Hortus Musicus: XVII century chamber music for violin, bass viol and organ



Saturday 18 August at 7 pm, Kretinga Franciscan Church

The Rare Fruits Council:

Manfred Kraemer, violin

Juan Manuel Quintana, bass viol

Luca Guglielmi, organ



The term baroque, deriving from the Portuguese barocco, means an irregular pearl and usually, a small one. But it is also a transhistorical and recurrent art form, an opposite modality to the classicism: if all classicism is rational, masculine and Apollonian, the baroque is irrational, feminine and Dionysian.


To gather together around a little organ pearl of Kretinga, we decided to “break the bread” sharing pieces and composers of similar profile. They do not belong to the mainstream of baroque composers, they are all exponents of a stylistic period of the second half of the XVII century, particularly audacious and unconstrained.


Buxtehude and Pachelbel were, the first from North and the second from South Germany, the most outstanding organ players of the generation before Johann Sebastian Bach. Pachelbel was, until recently, unfairly known as the composer of only one piece, his famous Canon. Meanwhile Buxtehude, nowadays an unavoidable composer, was for a long time better known by the anecdote where Bach walked one week to Lübeck “to comprehend one thing and another about his art.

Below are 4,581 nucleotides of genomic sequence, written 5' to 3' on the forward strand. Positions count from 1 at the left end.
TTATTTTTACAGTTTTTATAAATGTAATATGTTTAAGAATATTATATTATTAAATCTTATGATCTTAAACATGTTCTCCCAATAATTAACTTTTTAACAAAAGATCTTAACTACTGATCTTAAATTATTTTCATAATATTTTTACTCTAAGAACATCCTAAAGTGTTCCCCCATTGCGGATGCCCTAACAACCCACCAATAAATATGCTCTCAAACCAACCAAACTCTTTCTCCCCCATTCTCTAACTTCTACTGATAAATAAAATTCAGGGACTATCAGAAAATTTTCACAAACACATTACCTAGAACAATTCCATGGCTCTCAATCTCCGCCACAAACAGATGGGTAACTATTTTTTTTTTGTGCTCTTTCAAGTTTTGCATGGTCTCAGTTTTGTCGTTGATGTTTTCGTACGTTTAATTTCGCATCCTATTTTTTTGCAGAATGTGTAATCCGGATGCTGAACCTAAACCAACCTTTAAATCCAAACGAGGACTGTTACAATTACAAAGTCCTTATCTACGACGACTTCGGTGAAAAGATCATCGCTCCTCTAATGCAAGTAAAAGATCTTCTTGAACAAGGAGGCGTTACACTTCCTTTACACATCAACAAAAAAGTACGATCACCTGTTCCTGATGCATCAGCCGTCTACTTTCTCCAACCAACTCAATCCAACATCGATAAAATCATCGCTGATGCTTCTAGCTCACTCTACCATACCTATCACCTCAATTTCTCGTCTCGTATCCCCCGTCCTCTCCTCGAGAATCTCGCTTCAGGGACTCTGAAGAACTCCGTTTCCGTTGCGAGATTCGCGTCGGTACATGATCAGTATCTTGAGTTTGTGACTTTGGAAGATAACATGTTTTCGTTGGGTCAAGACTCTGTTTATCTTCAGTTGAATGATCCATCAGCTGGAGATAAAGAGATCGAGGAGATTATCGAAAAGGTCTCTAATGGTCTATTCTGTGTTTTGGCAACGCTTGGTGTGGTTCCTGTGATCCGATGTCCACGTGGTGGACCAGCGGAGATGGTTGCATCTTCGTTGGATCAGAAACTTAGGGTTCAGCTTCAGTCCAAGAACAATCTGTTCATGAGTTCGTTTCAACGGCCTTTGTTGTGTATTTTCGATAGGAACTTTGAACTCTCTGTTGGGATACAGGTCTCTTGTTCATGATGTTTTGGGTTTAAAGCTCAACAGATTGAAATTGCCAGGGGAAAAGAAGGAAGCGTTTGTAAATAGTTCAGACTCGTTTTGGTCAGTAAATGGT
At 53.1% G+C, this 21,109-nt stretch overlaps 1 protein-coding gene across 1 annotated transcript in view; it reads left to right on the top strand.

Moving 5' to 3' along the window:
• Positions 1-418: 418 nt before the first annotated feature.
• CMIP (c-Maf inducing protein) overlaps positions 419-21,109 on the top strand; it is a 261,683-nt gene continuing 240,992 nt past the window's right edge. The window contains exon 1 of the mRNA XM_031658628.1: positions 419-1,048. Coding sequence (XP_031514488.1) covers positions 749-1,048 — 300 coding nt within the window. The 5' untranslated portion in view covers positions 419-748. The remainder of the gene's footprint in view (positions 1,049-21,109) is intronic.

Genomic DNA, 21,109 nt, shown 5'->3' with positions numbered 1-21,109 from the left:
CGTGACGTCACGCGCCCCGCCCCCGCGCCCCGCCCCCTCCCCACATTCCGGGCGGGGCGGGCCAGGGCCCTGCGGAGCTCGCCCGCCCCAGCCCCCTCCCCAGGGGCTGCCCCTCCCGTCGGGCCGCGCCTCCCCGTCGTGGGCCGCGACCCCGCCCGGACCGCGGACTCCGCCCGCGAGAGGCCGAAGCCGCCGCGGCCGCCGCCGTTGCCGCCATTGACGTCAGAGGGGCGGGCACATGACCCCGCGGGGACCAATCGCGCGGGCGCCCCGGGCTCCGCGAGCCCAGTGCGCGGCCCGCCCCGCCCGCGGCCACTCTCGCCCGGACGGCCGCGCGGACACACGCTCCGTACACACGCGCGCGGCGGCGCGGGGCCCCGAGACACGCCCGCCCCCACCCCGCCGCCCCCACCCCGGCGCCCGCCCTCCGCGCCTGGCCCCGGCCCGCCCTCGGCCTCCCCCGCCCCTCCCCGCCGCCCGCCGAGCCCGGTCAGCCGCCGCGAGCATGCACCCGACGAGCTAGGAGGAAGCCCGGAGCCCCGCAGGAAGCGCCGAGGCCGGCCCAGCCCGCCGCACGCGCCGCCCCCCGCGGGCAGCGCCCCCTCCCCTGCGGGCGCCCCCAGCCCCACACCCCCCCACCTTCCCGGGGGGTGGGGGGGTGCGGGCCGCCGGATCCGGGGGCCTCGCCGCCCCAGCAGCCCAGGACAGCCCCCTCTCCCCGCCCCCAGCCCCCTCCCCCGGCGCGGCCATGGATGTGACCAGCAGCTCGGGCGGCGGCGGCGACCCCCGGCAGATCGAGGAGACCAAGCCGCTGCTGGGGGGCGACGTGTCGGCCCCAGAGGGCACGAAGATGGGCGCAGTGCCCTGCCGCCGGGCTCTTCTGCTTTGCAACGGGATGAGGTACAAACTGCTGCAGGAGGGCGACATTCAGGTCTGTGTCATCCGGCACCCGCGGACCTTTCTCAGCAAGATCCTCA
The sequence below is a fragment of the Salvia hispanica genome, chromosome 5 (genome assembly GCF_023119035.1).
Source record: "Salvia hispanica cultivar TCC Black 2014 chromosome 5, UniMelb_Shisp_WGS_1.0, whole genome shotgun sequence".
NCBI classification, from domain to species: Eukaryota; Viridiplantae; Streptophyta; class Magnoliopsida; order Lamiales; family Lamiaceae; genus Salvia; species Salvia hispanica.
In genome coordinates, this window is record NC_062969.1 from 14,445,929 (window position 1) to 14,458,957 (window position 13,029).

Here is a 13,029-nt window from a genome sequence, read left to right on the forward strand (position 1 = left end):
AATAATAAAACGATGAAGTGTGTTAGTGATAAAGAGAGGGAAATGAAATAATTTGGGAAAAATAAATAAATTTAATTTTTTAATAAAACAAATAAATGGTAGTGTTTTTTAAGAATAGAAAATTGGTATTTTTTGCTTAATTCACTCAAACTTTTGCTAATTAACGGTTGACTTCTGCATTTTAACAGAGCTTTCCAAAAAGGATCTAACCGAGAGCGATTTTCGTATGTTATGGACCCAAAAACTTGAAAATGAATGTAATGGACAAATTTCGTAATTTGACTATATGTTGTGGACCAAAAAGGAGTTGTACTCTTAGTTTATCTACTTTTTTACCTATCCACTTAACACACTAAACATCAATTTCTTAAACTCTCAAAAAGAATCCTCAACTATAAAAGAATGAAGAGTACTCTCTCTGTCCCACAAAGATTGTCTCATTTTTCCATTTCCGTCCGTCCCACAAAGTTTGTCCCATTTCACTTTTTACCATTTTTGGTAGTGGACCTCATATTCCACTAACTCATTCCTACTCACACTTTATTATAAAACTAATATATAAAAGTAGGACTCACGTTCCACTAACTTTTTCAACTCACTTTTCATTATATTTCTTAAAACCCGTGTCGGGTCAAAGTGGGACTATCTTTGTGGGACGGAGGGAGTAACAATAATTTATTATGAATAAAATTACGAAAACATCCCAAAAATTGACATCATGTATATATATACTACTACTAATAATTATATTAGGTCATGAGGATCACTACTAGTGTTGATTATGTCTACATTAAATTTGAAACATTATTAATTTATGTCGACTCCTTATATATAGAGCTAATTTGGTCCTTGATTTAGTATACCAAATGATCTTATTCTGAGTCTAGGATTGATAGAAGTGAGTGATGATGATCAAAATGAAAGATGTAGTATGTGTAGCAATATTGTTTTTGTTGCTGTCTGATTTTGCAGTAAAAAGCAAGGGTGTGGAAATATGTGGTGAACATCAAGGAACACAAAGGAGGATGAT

Kroměříž castle in the present Czech Republic is the location for the richest XVIIth century music collections. During his reign the prince bishop Carl Liechtenstein-Castelkorn has gathered more than 1000 compositions of known and unknown composers, and in many cases it is the only existing source about them.


Composers such as Antonio Bertali or Augustinus Kertzinger would be practically unknown if not this collection. Bertali, born in Verona, was a musician in the Vienna court under Ferdinand II, and then the kapellmeister until his death in 1669. Biographic information about Kertzinger is extraordinarily poor. We know only that he was the kapellmeister in the San Vito Cathedral in Prague, and then in the San Esteban Cathedral in Vienna.


The biography of Philipp Friedrich Boeddecker is also not exhaustive, besides the fact that he was Kapellmeister in Stuttgart and in Strasburg we do not know much. He is better known by an extensive and sour dispute with his colleague and rival Samuel Capricornus, in which both were accusing each other of compositional mistakes.


William Lawes is considered a link between Dowland and Purcell. He was dead premature- and tragically during the Civil War, and his music is known by the juxtaposition, or maybe more properly, the coexistence of the bizarre, a sophisticated counterpoint and for his simplicity. A perfect example of little pearl, shiny, irregular, surprising: an authentic “barocco”.



Manfredo Kraemer




William Lawes (1602–1645) Fantazia  in D major 
For violin, bass viol and organ


Antonio Bertali (1605–1669) Sonata a due in d minor   
For violin, bass viol and continuo


Dietrich Buxtehude (1637–1707) Praeludium in g minor BuxWV 163

For organ


Augustinus Kertzinger (? –1678) Sonatina in d minor
For bass viol and continuo


Philipp Friederich Boeddecker (1607–1683)  Sonata in d minor

Adagio/Allegro/Adagio/Allegro/Presto/Adagio/Alla Francese/Adagio   

For violin and continuo


Johann Pachelbel (1653–1706) Aria Sebaldina in g minor

For organ


Dietrich Buxtehude (1637–1707) Sonata op. 2 nº 3 in g minor

Vivace/ Lento-Allegro/ Lento-Andante-Grave-Gigue                   

For violin, bass viol and continuo



Manfredo Kraemer CV

The Rare Fruits Council CV